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Bombadier wins £88m TFL contract


Posted on 8/05/2013 by Wayne Brophy FCILT

Derby-based train maker Bombadier has been hired by Transport for London (TfL) to supply new carriages for its passenger train network. The £88 million contract expires in 2015, by which time Bombadier is expected to provide 57 new units for the London Overground system.

TfL’s investment may help boost business for the struggling train maker, although the ultimate effects it will have on jobs at Litchurch Lane’s production hub remains unclear. Last year, 1,200 members of staff were laid off. Whether or not the bid will keep more job cuts from happening remains to be seen.

London Overground trains have traditionally been supplied by Bombadier, but TfL contracted Siemens instead for the massive Thameslink Project in 2011. Not only did Bombadier lose out on the opportunity to provide 1,200 carriages for the network, the company also missed a shot at a £1.4 billion contract. The Thameslink Project could have created 1,500 temporary jobs in the UK.

Although Bombadier missed out on a majority of TfL’s new works, Boris Johnson is pleased to put a part of the overground transport link back in the hands of the Derby-based train maker. The mayor of London said: “London Overground has been a truly dazzling success and more and more Londoners are now using the vastly improved service. Not only will these new carriages help us meet passenger demand, but they will also support jobs and growth at their birthplace in Derby.”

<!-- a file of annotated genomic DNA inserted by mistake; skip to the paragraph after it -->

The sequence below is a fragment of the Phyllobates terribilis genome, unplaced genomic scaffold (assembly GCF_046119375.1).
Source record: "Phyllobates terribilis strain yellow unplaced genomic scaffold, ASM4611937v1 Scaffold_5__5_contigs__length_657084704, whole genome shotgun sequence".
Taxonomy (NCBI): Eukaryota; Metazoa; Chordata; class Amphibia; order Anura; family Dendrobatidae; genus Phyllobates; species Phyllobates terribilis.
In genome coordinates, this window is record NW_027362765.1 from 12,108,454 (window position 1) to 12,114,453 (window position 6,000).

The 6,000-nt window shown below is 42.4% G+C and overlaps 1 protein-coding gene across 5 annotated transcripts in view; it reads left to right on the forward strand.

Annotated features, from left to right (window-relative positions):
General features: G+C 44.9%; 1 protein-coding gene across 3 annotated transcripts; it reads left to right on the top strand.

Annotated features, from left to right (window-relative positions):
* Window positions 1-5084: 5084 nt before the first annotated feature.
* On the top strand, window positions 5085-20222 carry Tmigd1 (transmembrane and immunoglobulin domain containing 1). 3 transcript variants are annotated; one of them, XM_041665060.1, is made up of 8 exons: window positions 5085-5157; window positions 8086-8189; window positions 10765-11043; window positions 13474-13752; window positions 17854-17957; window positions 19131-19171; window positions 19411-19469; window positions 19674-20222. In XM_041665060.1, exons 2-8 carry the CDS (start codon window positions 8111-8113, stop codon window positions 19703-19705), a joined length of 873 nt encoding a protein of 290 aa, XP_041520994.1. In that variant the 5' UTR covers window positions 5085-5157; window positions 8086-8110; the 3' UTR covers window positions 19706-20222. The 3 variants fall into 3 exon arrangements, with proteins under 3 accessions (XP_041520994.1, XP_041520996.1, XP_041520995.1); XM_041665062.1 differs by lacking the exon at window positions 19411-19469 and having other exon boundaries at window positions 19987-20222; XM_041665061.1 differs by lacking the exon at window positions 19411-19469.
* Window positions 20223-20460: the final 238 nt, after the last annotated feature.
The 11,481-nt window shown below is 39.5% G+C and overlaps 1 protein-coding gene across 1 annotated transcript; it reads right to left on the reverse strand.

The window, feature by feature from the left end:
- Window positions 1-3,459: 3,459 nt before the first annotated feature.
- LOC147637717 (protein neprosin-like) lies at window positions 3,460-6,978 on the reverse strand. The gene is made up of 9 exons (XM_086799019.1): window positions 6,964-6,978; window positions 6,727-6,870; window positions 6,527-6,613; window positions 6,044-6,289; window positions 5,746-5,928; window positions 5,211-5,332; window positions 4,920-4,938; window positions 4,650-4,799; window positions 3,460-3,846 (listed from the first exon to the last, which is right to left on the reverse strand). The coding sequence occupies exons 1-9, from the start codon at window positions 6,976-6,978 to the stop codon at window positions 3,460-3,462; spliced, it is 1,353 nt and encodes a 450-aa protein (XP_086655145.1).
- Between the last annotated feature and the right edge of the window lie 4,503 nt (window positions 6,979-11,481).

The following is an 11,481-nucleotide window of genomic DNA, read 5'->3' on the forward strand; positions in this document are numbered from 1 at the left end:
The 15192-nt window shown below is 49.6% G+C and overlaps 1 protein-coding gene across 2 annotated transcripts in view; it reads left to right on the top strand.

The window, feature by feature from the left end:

Each Bombadier carriage is expected to hold up to 150 passengers. The 57 new carriages will allow TfL to run longer trains in the future, increasing traveller capacity by 25 per cent.

Jonathon Fox, acting director for London Rail, said: “The increased capacity is vital, London’s population is expected to reach nine million by 2018 and the additional carriages will help London’s transport network accommodate the new residents expected to move to the capital.”

Last year, TfL helped 125 million passengers get from A to B – that’s quadruple the amount since the network launched in 2007.

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